DATE: April 27, 2013

Media contacts:
Saint Louis Zoo Public Relations
314/646-4633; 314/646-4639
pr@stlzoo.org

IT'S A GIRL!

Photos for download at right sidebar. Photos were taken on afternoon of April 27. Please credit Katie Pilgram/Saint Louis Zoo. If higher resolution images are needed, please email pr@stlzoo.org.

ST. LOUIS -- The Saint Louis Zoo is proud to announce the birth of an Asian elephant on Friday, April 26, 2013 at 10:57 p.m. Ellie, the Zoo's 42-year-old Asian elephant, gave birth to a baby girl.

"Mother and baby are both doing very well," says Curator of Mammals Martha Fischer. "The baby appears healthy and is already walking around well."

Ellie and the baby spent the night quietly bonding. Mother and baby are not yet on public display, and a debut date has not been set.

The birth was attended by the Zoo's veterinarians and elephant caretakers who are monitoring the health of the baby and Ellie. The calf is about 38 inches tall and weighs 251 pounds.

"An experienced mother and grandmother, Ellie was, of course, very nurturing, caring for her newborn baby from the very beginning," said Fischer. "She did a great job of carrying and giving birth to a beautiful baby girl."

This is Ellie's third baby and the fourth for the baby's father Raja, the first elephant ever born at the Saint Louis Zoo. Now, at age 20, he has his own three-generation family, with daughter Maliha, born on August 2, 2006; Jade, born February 25, 2007; and Kenzi, born on June 24, 2011.

"The Zoo's elephant care team has been busy preparing for this baby for the past two years," Fischer added. "It's so rewarding to have made it to this day."

"In addition, we are all just overjoyed to have her with us to help us continue to build a matriarchal herd," she said.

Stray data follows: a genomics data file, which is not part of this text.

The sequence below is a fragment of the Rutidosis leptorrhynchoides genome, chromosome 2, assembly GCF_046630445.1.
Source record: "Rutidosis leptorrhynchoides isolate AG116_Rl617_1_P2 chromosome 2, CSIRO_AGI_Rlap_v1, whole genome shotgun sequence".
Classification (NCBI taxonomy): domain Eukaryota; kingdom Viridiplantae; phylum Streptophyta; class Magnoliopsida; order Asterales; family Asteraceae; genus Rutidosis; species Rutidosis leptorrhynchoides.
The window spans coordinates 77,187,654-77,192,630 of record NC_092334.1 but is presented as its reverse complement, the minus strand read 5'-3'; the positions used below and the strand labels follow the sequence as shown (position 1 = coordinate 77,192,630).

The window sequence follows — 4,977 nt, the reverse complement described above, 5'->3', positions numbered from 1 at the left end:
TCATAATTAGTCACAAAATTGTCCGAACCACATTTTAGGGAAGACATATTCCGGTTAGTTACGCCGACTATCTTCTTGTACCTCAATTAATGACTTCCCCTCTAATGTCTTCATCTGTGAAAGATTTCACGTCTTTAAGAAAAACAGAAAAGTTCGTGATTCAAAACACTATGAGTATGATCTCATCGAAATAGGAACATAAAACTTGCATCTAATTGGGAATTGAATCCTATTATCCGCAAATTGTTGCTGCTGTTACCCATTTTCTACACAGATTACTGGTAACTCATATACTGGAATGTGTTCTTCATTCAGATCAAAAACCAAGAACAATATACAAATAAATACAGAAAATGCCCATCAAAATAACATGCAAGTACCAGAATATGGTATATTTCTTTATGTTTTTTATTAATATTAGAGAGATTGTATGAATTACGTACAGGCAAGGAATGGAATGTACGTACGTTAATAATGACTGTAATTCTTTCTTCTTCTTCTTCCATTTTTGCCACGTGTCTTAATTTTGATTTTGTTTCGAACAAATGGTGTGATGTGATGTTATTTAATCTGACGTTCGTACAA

"Elephants form deep family bonds and live in tight matriarchal family groups of related females so the addition of a fourth female youngster further cements these strong ties and mirrors the natural family structure for Asian elephants found in the wild."

For the past two months, the Zoo staff has been on a 24-hour pregnancy watch. They monitored Ellie's progress with an ultrasound exam and tracked her progesterone every day. When Ellie's progesterone dropped five days ago (announced April 22), the Zoo staff knew she would deliver within 1-13 days.

The Zoo will soon announce a naming poll through a news release, social media and its website www.stlzoo.org.

Asian Elephants Are Critically Endangered

The Saint Louis Zoo has been actively involved with the Association of Zoos and Aquariums (AZA) Species Survival Plan for Asian elephants. "Because Asian elephants are so endangered in the wild, the birth of this elephant is important to the conservation work we do with other North American zoos," says Dr. Jeffrey P. Bonner, Dana Brown President & CEO of the Saint Louis Zoo. "Together AZA-accredited zoos cooperatively manage the breeding of Asian elephants to maintain healthy populations that are as genetically diverse and as demographically stable as possible.

"There are only between 35,000 and 50,000 Asian elephants left in the wild, and they are facing extinction. Given the shrinking population of Asian elephants, the Saint Louis Zoo shares a common vision with other professional elephant conservation organizations and with our elephant care colleagues—a vision that includes elephants in the world's future forever, both in zoos and in the wild."

In addition to participating in the AZA Species Survival Plan, the Zoo supports the welfare and conservation of Asian elephants in Sumatra and other countries in Asia through the International Elephant Foundation, as well as the conservation of African elephants in Kenya.

Also, with Elephant Endotheliotropic Herpesvirus (EEHV) a common health issue for elephants both in the care of zoos and in the wild, the Saint Louis Zoo has been instrumental in pursuing the latest EEHV detection and testing protocols. For several years, the Zoo has joined other North American elephant care facilities in actively supporting an EEHV research effort. The International Elephant Foundation is facilitating this study to find a cure.

About Saint Louis Zoo
Named America's #1 Zoo by Zagat Survey and Parenting Magazine, the Saint Louis Zoo is widely recognized for its innovative approaches to animal management, wildlife conservation, research and education. One of the few free zoos in the nation, it attracts about 3,000,000 visitors a year.

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Media note: Please call in advance to arrange interviews. Images and video of the baby will be available as soon as possible. Mother and baby are off display at this time. A date has not yet been set for the debut. There is no media access to the Elephant Management Facility.